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This is perhaps a surprising instalment in my sequence of Watership Down questions, being about human dialect and nothing to do with rabbits at all. Of course, it comes from the chapter "Dea ex Machina":

"Why don' you do somethin' sensible," he said, "'stead o' bidin' there 'ollerin' and carryin' on like you was skimmish? You wants go'n get some cloze on, then you c'n go'n put 'im in that old cage what's in shed. One what you 'ad for they budgies."

Nearly all the humans with speaking parts in Watership Down have this kind of rural dialect, but only here is a word I couldn't decipher at all. A more standard representation of Lucy's father's words would be:

Why don't you do something sensible, instead of staying there hollering and carrying on like you were [skimmish]? You should go and get some clothes on, then you can go and put him in that old cage in the shed. The one you had for those budgies.

What does "skimmish" mean here?

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The context is that Lucy is “’ollerin’ and carryin’ on” (that is, crying) because she is unhappy at the prospect of killing the rabbit:

Lucy began to cry. She had not lived all her life on a farm for nothing and she knew very well that everything her father had said was right. But she was upset by the idea of killing the rabbit in cold blood.

Richard Adams (1972). Watership Down, chapter 48. Penguin.

The meaning must therefore be:

skimmish squeamish

John Downes (1986). A Dictionary of Devon Dialect, p. 26. Padstow: Tabb House.

Lucy must be younger than eleven years old, as her father muses that she “was very likely goin’ to grammar school”, so it seems unlikely that he would compare her behaviour to drunkenness, as suggested in the other answer.

A note on “’ollering” since this seems to be a difficulty. The OED says “holler, v. 1. cry out loud” and although this is usually “cry” in the sense “shout”, it can also be “cry” in the sense “weep and wail”. Two citations for this sense:

A man with a baby in his arms wearily drifts to the coffee-stall, waiting for the belated all-night train. And at once this company of nightbirds and homeless populace become absorbed in one overwhelming problem—how to stop the baby crying. […] A “certain old drab,” half-starved, is stuffed with coffee and sardines and promised “tuppence” to stop the child's “’ollering.” She immediately succeeds.

Charles Masterman (1909). The Condition of England, p. 204. London: Methuen.

And when grandfather went down and teened† a candle and oped the door, there was two voices, if you please; for Christian was talking and a babby was screaming! [… Christian said,] “To the stone I went, brave as a regiment of soldiers, but scarce was I beside it when I heard a child hollering and shrieking like a sucking pig being killed.”

Eden Phillpotts (1921). Told at ‘The Plume’, p. 205. London: Hurst & Blackett.

† teen, v. To light, kindle (Joseph Wright (1898), English Dialect Dictionary, volume VI, pp. 54 & 153.)

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  • This seems like a very good answer. I'm confused about two things. (1) How come the father doesn't know what school his daughter is at and (2) Why do you say that grammar school means she was under 11? Note: I went to grammar school from 11 to 17 y/o. – chasly - supports Monica Mar 18 at 21:31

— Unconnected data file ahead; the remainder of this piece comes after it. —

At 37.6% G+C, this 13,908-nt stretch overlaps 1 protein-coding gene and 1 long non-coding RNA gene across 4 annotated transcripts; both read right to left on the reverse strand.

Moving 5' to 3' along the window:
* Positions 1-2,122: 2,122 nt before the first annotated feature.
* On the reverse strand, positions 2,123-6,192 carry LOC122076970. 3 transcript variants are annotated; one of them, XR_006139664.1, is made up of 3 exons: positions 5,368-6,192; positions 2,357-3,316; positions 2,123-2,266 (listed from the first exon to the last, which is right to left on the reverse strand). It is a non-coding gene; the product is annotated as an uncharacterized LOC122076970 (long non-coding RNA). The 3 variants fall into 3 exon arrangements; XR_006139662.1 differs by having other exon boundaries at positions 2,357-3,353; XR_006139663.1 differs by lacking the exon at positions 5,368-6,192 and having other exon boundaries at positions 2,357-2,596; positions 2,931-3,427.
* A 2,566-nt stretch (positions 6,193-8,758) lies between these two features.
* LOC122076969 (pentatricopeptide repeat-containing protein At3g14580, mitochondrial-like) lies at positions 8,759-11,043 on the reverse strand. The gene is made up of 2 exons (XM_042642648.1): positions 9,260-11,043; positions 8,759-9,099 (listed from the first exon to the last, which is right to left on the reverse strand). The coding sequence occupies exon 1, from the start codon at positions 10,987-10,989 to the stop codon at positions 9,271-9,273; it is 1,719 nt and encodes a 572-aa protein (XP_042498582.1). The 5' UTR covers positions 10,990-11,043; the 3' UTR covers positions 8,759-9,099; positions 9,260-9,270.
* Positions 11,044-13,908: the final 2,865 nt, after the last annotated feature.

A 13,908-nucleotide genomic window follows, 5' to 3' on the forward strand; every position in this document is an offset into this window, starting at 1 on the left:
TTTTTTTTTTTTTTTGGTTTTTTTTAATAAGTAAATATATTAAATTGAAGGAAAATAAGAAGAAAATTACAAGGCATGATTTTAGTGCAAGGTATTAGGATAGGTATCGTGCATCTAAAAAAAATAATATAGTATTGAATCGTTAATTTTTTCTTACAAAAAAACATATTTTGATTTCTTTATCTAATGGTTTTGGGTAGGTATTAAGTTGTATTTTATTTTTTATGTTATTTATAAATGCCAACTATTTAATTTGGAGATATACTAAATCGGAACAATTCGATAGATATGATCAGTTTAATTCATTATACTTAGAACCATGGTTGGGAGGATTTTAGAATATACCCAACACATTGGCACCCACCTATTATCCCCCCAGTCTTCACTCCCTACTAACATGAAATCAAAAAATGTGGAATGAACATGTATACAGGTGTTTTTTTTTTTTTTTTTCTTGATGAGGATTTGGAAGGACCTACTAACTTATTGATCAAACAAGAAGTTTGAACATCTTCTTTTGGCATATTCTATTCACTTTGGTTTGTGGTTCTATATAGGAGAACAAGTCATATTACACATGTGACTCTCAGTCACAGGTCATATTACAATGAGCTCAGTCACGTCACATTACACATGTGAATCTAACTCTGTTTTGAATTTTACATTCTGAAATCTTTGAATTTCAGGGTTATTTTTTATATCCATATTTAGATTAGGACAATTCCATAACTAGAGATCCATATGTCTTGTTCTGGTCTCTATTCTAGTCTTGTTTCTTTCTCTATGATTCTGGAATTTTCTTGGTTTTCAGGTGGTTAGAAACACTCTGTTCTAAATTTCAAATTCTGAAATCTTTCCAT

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    @chasly-supportsMonica the sentence appears to be future tense, but written as one with might speak with less-than-stellar grammar skills. This implies she hasn't taken her 11-plus test yet and does not know if she will be going to grammar school yet. Therefore, she must be 11 years of age or less. – phyrfox Mar 18 at 22:46
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According to Cassell's Dictionary of Slang, skimmish is a variant of skimish, which means beer or alcohol.

skimish n. (also skimmish) [1900s-70s] (mainly tramp) beer, alcohol; thus skimisher/skimmisher, a heavy drinker. [Shelta skimis, to drink, skimisk, drunk]

The Oxford Dictionary of Modern Slang agrees:

skimish /ˈskɪmɪʃ/ noun
Alcoholic drink. 1908–. J.Curtis He had been drinking all that skimish without having had a bite to eat ...

The Cassell's dictionary says that the word origin is from Shelta, a language spoken by Irish Travelers. The word skimmish appears in traveler Maggie Smith-Bendell's 2013 autobiography After All These Years: Our Gypsy Journey Continues, in the meaning drunk:

Me Dad used to enjoy getting skimmish by visiting the closest kitcherma (pub) and downing pints of brown ale.    (p. 15)

From these examples, it appears that Lucy's father is using the word to mean drunk. The alternative suggested in the other answer, that he is calling Lucy "squeamish," does not seem convincing to me, for two reasons:

  1. As Merriam-Webster says, squeamish means easily nauseated or excessively fastidious. The criticized behavior, "hollerin' and carryin' on," is not characteristic of squeamishness. It is, however, fairly common in drunk people—or in people who are upset, as the quote in the other answer says Lucy is. The fact that Lucy is eleven doesn't preclude her behavior at being upset from being compared to drunkenness.
  2. Lucy's father is telling her to get a cage for the rabbit because he has decided to let her keep it, and is not planning to kill it. Since the rabbit isn't going to be killed, the question of his telling her not to be squeamish at the rabbit's impending death doesn't arise.

It is true that Lucy's family are not travelers, but the fact that the word is of traveler origin doesn't mean that it is used solely by travelers.

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